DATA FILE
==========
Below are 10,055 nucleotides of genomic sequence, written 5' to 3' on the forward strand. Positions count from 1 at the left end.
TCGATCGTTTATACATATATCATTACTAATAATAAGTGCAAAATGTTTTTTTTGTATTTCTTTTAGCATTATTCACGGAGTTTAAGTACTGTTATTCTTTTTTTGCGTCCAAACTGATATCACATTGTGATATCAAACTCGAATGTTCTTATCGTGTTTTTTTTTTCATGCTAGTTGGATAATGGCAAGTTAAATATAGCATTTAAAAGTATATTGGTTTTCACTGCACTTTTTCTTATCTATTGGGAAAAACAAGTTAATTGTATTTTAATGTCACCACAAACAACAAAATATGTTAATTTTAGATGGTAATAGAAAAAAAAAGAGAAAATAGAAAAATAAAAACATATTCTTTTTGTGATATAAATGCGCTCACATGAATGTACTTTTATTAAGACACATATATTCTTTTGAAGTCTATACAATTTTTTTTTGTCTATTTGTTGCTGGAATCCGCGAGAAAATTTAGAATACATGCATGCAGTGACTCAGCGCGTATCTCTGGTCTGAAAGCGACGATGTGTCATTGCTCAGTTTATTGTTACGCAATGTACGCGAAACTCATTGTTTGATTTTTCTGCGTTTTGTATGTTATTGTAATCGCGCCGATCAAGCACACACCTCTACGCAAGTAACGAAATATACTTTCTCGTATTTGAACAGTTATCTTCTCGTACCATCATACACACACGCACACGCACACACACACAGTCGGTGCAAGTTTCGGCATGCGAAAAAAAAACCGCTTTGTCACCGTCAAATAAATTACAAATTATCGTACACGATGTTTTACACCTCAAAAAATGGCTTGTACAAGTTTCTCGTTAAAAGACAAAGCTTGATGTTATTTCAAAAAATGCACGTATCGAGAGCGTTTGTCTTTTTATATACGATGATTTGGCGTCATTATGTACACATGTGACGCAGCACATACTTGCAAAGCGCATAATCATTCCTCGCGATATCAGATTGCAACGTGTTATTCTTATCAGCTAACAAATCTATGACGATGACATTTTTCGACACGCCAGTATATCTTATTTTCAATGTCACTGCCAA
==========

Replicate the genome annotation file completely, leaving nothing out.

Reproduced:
Below are 10,055 nucleotides of genomic sequence, written 5' to 3' on the forward strand. Positions count from 1 at the left end.
TCGATCGTTTATACATATATCATTACTAATAATAAGTGCAAAATGTTTTTTTTGTATTTCTTTTAGCATTATTCACGGAGTTTAAGTACTGTTATTCTTTTTTTGCGTCCAAACTGATATCACATTGTGATATCAAACTCGAATGTTCTTATCGTGTTTTTTTTTTCATGCTAGTTGGATAATGGCAAGTTAAATATAGCATTTAAAAGTATATTGGTTTTCACTGCACTTTTTCTTATCTATTGGGAAAAACAAGTTAATTGTATTTTAATGTCACCACAAACAACAAAATATGTTAATTTTAGATGGTAATAGAAAAAAAAAGAGAAAATAGAAAAATAAAAACATATTCTTTTTGTGATATAAATGCGCTCACATGAATGTACTTTTATTAAGACACATATATTCTTTTGAAGTCTATACAATTTTTTTTTGTCTATTTGTTGCTGGAATCCGCGAGAAAATTTAGAATACATGCATGCAGTGACTCAGCGCGTATCTCTGGTCTGAAAGCGACGATGTGTCATTGCTCAGTTTATTGTTACGCAATGTACGCGAAACTCATTGTTTGATTTTTCTGCGTTTTGTATGTTATTGTAATCGCGCCGATCAAGCACACACCTCTACGCAAGTAACGAAATATACTTTCTCGTATTTGAACAGTTATCTTCTCGTACCATCATACACACACGCACACGCACACACACACAGTCGGTGCAAGTTTCGGCATGCGAAAAAAAAACCGCTTTGTCACCGTCAAATAAATTACAAATTATCGTACACGATGTTTTACACCTCAAAAAATGGCTTGTACAAGTTTCTCGTTAAAAGACAAAGCTTGATGTTATTTCAAAAAATGCACGTATCGAGAGCGTTTGTCTTTTTATATACGATGATTTGGCGTCATTATGTACACATGTGACGCAGCACATACTTGCAAAGCGCATAATCATTCCTCGCGATATCAGATTGCAACGTGTTATTCTTATCAGCTAACAAATCTATGACGATGACATTTTTCGACACGCCAGTATATCTTATTTTCAATGTCACTGCCAA